In January, I announced a £13 million programme to address under-occupation by offering support to tenants who wish to move. Our radical social housing reforms will also involve introducing for the first time a national home swap programme.
I am grateful to the Minister for that reply. In my constituency there are a large number of families in overcrowded and cramped housing waiting for a suitably sized home, and the wait for larger homes can be several years. All the while, of course, there are people living in oversized social housing that is no longer needed. Apart from the better home swap scheme that he mentioned, what more can be done to encourage those who are reluctant to downsize, in order to free up that housing?
My hon. Friend is absolutely right. There is an extraordinary 430,000 people living in homes with two or more spare bedrooms, while nearly a quarter of a million people are living in overcrowded circumstances. None of this makes sense, and we have just announced a scheme whereby people are helped to move where they want to. There is no question of anyone being required to move, but assistance with utility bills and bank accounts being moved, for example, turns out to be one of the most useful things available, particularly for elderly people who are interested in moving home.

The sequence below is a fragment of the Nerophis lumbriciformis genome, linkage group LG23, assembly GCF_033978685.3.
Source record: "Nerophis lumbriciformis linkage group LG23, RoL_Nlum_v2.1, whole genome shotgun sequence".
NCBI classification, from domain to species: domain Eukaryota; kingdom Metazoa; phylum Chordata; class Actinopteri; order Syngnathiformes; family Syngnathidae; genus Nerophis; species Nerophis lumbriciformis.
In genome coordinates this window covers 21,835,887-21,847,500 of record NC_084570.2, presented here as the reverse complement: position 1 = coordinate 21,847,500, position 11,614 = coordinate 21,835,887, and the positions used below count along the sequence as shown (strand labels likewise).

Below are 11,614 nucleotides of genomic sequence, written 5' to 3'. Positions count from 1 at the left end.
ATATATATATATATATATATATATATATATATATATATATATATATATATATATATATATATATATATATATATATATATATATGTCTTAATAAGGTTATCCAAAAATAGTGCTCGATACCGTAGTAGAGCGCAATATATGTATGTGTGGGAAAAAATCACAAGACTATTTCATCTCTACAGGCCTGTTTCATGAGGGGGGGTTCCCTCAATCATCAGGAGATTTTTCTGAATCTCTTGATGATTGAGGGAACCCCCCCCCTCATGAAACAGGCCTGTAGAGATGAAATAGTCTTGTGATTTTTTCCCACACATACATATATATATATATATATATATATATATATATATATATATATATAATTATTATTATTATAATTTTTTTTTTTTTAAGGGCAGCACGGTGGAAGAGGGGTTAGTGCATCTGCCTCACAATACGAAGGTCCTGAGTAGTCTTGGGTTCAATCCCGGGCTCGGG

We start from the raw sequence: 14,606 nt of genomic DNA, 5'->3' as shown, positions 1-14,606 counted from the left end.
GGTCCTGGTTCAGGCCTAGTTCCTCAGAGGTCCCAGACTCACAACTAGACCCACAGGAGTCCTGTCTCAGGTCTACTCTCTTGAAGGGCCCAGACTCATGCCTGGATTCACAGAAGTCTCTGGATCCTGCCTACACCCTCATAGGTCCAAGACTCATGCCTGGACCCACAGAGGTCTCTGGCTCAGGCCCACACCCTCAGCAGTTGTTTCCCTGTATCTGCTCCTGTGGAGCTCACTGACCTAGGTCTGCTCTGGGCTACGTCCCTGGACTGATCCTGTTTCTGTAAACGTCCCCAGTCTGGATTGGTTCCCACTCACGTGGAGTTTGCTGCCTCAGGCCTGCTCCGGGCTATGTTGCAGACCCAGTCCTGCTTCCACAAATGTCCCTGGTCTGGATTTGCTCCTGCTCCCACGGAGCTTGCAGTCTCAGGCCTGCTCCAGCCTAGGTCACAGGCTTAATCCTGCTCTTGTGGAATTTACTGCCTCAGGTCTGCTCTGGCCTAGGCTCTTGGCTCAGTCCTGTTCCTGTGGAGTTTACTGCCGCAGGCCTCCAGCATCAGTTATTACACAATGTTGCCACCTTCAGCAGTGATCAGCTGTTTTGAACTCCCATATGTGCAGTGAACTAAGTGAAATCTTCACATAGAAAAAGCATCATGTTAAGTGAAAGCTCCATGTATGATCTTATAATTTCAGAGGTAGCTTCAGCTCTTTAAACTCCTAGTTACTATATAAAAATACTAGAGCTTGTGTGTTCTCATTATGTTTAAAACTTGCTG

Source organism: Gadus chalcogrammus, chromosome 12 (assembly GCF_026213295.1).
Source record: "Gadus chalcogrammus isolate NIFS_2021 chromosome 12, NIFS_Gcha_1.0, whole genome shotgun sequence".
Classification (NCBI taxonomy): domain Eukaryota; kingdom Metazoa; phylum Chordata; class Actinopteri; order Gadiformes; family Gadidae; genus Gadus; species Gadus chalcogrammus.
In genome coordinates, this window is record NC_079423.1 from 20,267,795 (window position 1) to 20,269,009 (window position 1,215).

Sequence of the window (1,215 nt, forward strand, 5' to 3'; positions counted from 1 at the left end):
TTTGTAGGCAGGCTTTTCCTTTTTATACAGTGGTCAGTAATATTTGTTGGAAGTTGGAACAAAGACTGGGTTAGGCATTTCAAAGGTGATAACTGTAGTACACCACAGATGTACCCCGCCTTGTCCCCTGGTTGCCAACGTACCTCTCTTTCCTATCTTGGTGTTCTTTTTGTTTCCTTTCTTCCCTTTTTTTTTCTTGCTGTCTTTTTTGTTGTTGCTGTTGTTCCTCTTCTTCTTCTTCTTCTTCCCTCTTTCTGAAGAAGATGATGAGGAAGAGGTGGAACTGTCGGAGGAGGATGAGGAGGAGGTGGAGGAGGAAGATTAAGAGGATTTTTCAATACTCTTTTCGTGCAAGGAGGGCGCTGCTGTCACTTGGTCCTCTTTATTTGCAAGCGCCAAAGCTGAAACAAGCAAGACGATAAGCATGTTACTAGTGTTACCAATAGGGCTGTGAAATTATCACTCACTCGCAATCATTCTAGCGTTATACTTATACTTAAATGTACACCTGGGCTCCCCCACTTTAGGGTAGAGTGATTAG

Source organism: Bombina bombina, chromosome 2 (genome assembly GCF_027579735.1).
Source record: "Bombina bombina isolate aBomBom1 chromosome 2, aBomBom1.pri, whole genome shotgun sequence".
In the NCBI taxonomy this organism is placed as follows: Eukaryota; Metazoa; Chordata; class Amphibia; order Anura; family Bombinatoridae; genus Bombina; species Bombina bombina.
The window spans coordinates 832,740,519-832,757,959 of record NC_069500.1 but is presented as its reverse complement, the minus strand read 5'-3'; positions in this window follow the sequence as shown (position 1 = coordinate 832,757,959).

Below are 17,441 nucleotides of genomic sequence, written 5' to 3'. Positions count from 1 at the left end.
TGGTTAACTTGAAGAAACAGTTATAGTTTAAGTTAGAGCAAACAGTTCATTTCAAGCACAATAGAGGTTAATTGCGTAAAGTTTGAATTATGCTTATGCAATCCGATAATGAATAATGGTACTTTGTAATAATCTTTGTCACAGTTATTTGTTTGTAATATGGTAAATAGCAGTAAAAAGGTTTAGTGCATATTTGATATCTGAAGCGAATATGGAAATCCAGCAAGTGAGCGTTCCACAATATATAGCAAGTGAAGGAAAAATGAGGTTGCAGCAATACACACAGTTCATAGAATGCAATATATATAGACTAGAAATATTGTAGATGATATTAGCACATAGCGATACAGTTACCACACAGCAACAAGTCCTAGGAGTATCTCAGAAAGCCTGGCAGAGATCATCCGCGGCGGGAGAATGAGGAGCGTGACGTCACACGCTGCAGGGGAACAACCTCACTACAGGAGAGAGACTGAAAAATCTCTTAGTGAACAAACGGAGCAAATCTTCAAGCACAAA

On reflection, would the Housing Minister like to withdraw his comment that social tenants are “given” their homes? In fact, social tenants enter into a contractual relationship and pay their rent like any other tenants. Does that not show the contempt the Tory party has for them, particularly as he was given his seat by Lord Ashcroft?
On reflection, the answer is no. The truth of the matter is that homes are allocated to people who are in need because they are in need. The idea that just because at one point in their life they were in need, they should continue to have that home and be able to hand it on to another generation, lives, I am afraid, with a past generation. Even the shadow Secretary of State, when she was in my position, accepted the point that housing reform was greatly overdue.